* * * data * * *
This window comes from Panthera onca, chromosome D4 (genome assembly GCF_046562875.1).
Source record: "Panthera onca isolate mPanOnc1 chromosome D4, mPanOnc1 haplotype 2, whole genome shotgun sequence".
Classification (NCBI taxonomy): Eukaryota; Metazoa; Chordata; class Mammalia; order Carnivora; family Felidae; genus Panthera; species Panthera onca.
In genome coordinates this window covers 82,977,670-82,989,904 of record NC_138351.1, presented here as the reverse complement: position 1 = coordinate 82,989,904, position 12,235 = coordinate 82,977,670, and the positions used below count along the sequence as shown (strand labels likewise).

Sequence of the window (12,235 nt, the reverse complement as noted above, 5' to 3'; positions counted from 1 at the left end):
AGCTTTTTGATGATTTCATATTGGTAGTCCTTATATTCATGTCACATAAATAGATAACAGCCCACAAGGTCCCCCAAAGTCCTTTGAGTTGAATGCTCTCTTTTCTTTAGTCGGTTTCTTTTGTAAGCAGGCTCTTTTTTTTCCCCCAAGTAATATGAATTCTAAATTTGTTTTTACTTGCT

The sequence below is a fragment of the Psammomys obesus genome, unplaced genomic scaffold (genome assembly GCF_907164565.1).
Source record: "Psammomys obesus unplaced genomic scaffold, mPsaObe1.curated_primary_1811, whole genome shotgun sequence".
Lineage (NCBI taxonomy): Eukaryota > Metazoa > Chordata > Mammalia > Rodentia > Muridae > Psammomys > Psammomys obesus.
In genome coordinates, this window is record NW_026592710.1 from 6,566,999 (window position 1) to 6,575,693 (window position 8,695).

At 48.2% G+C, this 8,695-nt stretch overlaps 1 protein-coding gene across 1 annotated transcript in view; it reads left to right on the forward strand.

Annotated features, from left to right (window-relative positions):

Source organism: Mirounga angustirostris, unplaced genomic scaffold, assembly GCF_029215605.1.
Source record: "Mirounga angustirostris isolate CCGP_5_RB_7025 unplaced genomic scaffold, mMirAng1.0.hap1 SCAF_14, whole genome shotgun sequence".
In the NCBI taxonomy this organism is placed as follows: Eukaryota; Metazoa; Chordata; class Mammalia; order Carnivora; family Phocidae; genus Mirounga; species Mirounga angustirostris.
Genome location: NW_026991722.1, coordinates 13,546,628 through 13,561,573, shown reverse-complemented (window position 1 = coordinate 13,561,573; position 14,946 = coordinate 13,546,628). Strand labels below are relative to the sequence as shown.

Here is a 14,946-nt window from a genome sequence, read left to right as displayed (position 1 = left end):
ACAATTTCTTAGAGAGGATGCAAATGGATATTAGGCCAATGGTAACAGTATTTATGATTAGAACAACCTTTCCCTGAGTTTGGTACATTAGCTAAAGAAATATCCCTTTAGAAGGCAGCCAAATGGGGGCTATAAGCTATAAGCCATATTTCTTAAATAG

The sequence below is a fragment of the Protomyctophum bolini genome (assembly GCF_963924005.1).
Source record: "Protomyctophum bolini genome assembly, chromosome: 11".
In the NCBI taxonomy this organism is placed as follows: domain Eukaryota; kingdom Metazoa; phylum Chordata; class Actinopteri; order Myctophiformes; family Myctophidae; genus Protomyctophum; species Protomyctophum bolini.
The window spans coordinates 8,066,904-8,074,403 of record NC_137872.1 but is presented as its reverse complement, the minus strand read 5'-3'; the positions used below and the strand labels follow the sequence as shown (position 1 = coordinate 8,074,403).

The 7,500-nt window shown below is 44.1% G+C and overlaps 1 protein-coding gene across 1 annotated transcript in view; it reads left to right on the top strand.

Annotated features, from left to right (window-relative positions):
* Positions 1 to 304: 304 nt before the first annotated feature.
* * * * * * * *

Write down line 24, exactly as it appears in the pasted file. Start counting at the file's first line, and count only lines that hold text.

Annotated features, from left to right (window-relative positions):